His father was dead—and the void he'd left behind was as deep as the red Texas earth.


hen it came to big gatherings, there was nothing like a good old-fashioned Texas funeral.

From the doorway of the cavernous ranch house parlor, Beau Tyler sipped his bourbon and studied the Texans who'd come to mourn and swap stories about his father. Now that Bull was properly eulogized and planted in the family cemetery, the real get-together could begin.

From the pit-barbecued beef in the backyard to the salads, casseroles, and desserts the neighbors had brought along, there was plenty to eat—and to drink. Guests heaped their plates from the groaning buffet table, filled their glasses at the bar, and took advantage of the rare chance to socialize.

After eleven years away, Beau felt like a stranger. Children had grown up in his absence. Middle-aged folk had grown old, and some of the old ones had passed on. Scanning the crowd, he could spot only a few people he recognized. Every now and then he'd spot a familiar face but rarely could he link a name with it. He supposed it was to be expected.

Catching the sound of the front door closing, Beau automatically glanced in its direction, obeying the well-honed instinct to locate and assess the person coming up behind him. His gaze landed on a big, burly bear of a man, dressed in the uniform of a local law enforcement officer, in the process of removing his hat. There were more lines in his craggy face and some gray in his hair, but Beau had no trouble recognizing the county sheriff, Hoyt Axelrod.

At almost the same moment, the sheriff spotted him, briefly narrowed his sharp eyes, then nodded his head in recognition. “Beau Tyler.” He walked straight toward him, a hand outstretched in greeting. “A lot of people around here were wondering if you'd come back for the funeral. Some were even placing bets on it.”

“Someone got lucky, then.” The handshake was firm but brief.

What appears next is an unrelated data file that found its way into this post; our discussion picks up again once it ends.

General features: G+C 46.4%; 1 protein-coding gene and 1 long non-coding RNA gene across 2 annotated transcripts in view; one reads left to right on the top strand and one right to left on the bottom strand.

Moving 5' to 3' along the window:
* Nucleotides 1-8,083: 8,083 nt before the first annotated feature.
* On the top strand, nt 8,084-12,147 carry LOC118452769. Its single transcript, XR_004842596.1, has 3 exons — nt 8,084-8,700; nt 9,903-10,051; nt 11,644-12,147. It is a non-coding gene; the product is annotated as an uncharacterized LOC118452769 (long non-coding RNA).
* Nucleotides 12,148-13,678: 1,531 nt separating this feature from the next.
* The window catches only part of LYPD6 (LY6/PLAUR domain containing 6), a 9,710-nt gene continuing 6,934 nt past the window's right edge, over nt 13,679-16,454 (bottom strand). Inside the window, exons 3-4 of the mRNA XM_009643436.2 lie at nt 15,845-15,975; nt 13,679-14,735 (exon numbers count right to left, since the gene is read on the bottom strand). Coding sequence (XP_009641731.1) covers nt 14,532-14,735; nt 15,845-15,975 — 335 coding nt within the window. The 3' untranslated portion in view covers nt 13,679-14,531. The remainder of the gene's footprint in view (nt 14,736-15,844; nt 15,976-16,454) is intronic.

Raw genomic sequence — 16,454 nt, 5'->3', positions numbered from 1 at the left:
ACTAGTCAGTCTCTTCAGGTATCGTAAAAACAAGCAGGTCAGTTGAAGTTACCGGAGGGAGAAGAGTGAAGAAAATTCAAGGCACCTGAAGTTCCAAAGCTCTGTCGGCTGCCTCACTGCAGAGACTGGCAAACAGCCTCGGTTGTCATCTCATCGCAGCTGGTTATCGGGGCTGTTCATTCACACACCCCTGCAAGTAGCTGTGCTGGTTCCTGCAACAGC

“I'm sure your brother appreciates having you here. Sorry I couldn't make it to the funeral, but I got tied up at the courthouse.”

“Duty first,” Beau responded. “Comes with the badge.”

“That's right. You'd know about that, wouldn't you? You're an agent with the DEA now, aren't you?” Axelrod asked.

“I am.”

“I never figured you were the kind to go into law enforcement. Growing up, you always seemed more interested in good times and partying,” the sheriff remarked, while his gaze made a fresh study of him in this new light.

“People change,” Beau replied, and idly swirled the bourbon in his glass.

“That they do,” the sheriff agreed. “And Lord knows, there isn't a part of this country that isn't plagued by drug problems of some kind. I'm just glad we aren't any closer to the border than we are. But this isn't the time or place for shoptalk.” The cell phone hooked to his belt beeped, advising the sheriff of an incoming text message. Axelrod darted an apologetic glance at Beau, checked his phone, then hooked it back on his belt. “If you're going to be around a few days, maybe you can stop by my office and we can trade some stories.”

“I've got a flight out tomorrow. Maybe another time.”

“I'll hold you to that,” the sheriff replied, giving no sign he meant it any more than Beau did. Immediately he shifted his attention to the people milling in the parlor. “You wouldn't know where I might find your brother so I can offer him my condolences?”

“Last time I saw him, he was by the bar.”

“I'll find him. It's good to see you again, Beau. I'm just sorry it had to be under these circumstances.”

Beau nodded in response and watched as the sheriff began making his way through the throng of mourners toward the bar. He knew he should mingle with the guests, but he didn't feel like making small talk. He was about to turn away from the parlor when he caught sight of a face he recognized at once.

There was Tori, Will's ex-wife, in a knee-skimming black lawyer suit. Tall and slim, with sun-streaked hair, she looked classy as hell. Beau had always thought she and Will were meant for a lifetime together. Whatever had driven them apart must've been bad. But then Will was capable of being a stubborn, insensitive jackass, especially when it came to women. And Tori had never been one to quietly knuckle under.